Peptide therapy and questions regarding it are a growing part of the fitness and weight loss communities.

Almost daily now, I have questions about them from patients at my aesthetic clinic who have heard about these supplements from either a friend, or gym goer, or worse yet, the internet (gulp!).

Unfortunately, most of them are either poorly informed or altogether ill informed.

Because of this, I’ve decided to write a series of articles regarding peptides, their uses, and their benefits.

Who am I? You can call me the Peptide Doc! I am an active member of both the American Academy of Anti-Aging and a fellow of the International Peptide Society, but I’m also an avid gym-goer and physique-refiner, so I feel I have a good grounding to give some info on these matters.


There’s a lot of buzz about peptides in the fitness world these days. Various peptides are recommended for burning fat, building muscle, and improving athletic performance.

But what exactly are peptides?

Peptides are short chain amino acid monomers linked by a peptide bond. Once broken down, the human body uses these short amino acid chains to release growth hormone already stored in your body. To put it simply, they are basically just small proteins.

Peptides are quickly becoming an alternative for those seeking to use growth hormone for recovery, anti-aging and fat-loss.

Peptides play a significant role in the regulation of multiple mechanisms of biological aging. Peptides have many functions in the body, some act like neurotransmitters, others like hormones.

Many peptides control and influence how our bodies react to diet and physical exercise. Isolation of these small peptides has led to a peptide theory of aging, which basically submits that the average lifespan can be increased by slowing down the aging process.

The theory is based on the underlying assumption that changes in gene expression result in decreased protein synthesis, eventually leading to aging and the development of diseases.

Stimulation of peptide production through the use of “peptide bioregulators” is designed to affect a specific organ, system, or condition in the body, using a highly specific short chain peptide to act as a shortcut to initiate protein synthesis and increase organ function.


Peptide research came about as a way to try and extend lifespan and quality of life, while minimizing potential side effects of the compounds used.

In a nutshell, aging involves the gradual process of a slowdown in protein synthesis, which eventually leads to malfunction and death of a living organism.

There are a myriad of factors related to this slowdown of protein building in the human body, including environmental factors and stress.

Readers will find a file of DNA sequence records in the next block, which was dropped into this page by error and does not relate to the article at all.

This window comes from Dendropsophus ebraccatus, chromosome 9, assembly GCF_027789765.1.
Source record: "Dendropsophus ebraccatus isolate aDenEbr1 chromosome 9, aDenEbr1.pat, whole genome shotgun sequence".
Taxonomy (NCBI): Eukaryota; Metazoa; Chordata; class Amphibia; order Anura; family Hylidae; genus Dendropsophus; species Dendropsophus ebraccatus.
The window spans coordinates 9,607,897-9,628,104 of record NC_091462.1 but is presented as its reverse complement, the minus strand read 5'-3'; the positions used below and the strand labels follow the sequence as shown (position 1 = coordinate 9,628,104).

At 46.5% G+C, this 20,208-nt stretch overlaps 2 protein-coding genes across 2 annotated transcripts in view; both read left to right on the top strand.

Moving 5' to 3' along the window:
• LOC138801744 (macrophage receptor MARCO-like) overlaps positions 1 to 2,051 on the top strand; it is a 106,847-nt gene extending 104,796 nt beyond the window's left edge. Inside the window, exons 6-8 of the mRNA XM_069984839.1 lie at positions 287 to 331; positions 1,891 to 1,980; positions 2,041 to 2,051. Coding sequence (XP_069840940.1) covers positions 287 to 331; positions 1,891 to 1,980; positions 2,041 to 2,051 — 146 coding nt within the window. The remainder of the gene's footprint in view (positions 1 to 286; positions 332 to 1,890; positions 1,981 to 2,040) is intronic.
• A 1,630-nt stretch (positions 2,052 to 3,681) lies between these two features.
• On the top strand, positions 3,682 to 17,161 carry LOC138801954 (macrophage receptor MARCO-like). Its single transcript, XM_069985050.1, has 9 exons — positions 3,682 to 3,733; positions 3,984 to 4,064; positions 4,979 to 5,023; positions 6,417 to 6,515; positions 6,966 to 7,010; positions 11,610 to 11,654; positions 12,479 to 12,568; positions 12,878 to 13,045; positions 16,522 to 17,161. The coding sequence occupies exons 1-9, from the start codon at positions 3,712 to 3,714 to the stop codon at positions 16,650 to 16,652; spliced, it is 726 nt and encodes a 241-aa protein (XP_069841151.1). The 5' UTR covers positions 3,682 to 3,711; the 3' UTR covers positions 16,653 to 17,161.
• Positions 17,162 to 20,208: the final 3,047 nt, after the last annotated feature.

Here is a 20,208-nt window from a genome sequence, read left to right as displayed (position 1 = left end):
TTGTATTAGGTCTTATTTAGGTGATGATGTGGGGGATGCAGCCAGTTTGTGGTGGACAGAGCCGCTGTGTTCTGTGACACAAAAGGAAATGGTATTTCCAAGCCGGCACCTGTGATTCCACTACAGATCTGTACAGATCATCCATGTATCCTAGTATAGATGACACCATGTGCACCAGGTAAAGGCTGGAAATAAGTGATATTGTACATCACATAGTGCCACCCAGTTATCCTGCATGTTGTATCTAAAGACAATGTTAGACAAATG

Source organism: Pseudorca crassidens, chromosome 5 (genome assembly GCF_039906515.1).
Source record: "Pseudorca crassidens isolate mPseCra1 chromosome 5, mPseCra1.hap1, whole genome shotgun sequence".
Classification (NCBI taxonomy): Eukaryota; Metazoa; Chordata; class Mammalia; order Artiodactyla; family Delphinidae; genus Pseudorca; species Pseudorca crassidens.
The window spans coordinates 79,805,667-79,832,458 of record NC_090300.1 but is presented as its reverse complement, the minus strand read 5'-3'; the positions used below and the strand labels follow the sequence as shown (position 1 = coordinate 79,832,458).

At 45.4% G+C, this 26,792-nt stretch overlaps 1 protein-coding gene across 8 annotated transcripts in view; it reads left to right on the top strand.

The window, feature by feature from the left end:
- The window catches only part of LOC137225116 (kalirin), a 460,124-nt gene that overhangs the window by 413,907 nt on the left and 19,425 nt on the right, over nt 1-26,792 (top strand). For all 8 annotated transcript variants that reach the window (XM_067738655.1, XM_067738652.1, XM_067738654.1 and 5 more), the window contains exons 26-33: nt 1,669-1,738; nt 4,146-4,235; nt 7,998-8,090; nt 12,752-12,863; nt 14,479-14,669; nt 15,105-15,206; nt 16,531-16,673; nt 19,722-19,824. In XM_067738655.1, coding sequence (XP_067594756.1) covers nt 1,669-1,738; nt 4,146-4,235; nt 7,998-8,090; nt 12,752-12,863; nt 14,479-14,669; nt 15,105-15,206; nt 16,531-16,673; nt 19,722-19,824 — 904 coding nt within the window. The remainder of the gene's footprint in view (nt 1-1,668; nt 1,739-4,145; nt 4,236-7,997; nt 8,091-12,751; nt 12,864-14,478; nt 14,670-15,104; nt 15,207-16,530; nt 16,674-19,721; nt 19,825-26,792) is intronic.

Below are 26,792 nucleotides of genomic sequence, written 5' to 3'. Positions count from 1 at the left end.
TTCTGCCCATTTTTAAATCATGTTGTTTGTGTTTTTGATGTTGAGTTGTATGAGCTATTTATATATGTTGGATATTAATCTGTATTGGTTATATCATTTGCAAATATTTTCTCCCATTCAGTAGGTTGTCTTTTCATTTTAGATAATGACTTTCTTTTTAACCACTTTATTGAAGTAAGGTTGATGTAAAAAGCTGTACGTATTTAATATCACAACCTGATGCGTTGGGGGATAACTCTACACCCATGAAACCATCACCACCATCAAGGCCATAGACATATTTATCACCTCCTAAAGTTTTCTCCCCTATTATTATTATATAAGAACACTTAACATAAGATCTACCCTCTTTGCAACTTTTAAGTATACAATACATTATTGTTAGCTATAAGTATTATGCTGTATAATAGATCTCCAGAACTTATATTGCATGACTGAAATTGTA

Peptides have become the go-to in the fitness industry for muscle hypertrophy and fat loss. All walks of athletes, from competitive bodybuilders to weekend warriors to anyone looking for a little boost or edge, are now partaking in the Peptide Revolution.

I have questions in my aesthetics practice daily about peptide therapy. So here’s a basic breakdown of the two most popular versions which are often stacked together for optimal results.


Adults do not stop producing growth hormone as they get older. Let’s get that myth out of the way. However, as you age, it is harder to activate the body’s release or pulse of growth hormone as frequently as you did when you were still growing.

What does this mean in practice? It means decreased ability to recover from both workouts and injury, as well as greater difficulty with muscle building and retention!

It’s important to understand that for growth hormone producing peptides we have two separate but related categories.

GHRH (Growth Hormone Releasing Hormones)

These cause the body to secrete a small amount of growth hormone, usually in a steady fashion. The length of secretion time depends on the individual peptide.

These have a saturation point in the human body, meaning there is a maximum dose you can use which will show no added benefit if you go above it.

GHRP (Growth Hormone Releasing Peptides)

These help facilitate a larger pulse of secreted growth hormone but do so in a pulsatile fashion.

While GHRH will increase the amount of growth hormone your body secretes, GHRP actually forces a growth hormone pulse from your body (your pituitary gland), usually within minutes of administration.

Without going into great detail, you can think of GHRH as a steady leak and GHRP as a turn of the faucet, meaning once you take it, you get a burst of growth hormones.

So why not always take the big gulp? Because timing is critical with GHRPs, and the pulse is short lived.

So why not take the steady leak? Because the amount of increased GH leak, while significant, isn’t necessarily big enough to give you the positive benefits one would be looking for. The timing of dosing is also critically important.

How Can You Use Peptides Most Effectively?

The workaround is GHRH + GHRP. The combination not only allows you to get the benefit of steady release along with intermittent bursts, but it’s been found that by taking both, you increase the efficacy of each peptide up to six times.

In addition, when using GHRH and GHRP together you need not target specific times when your body produces pulse to get greater benefits (getting both the faucet and the steady leak we talked about earlier).

This was a quick primer for those new to peptides. To learn more, schedule a free consultation with me at Modern Aesthetica. We offer a full range of aesthetic and weight loss services at our Santa Monica wellness clinic, and I’ll help walk you through which ones will work best for you.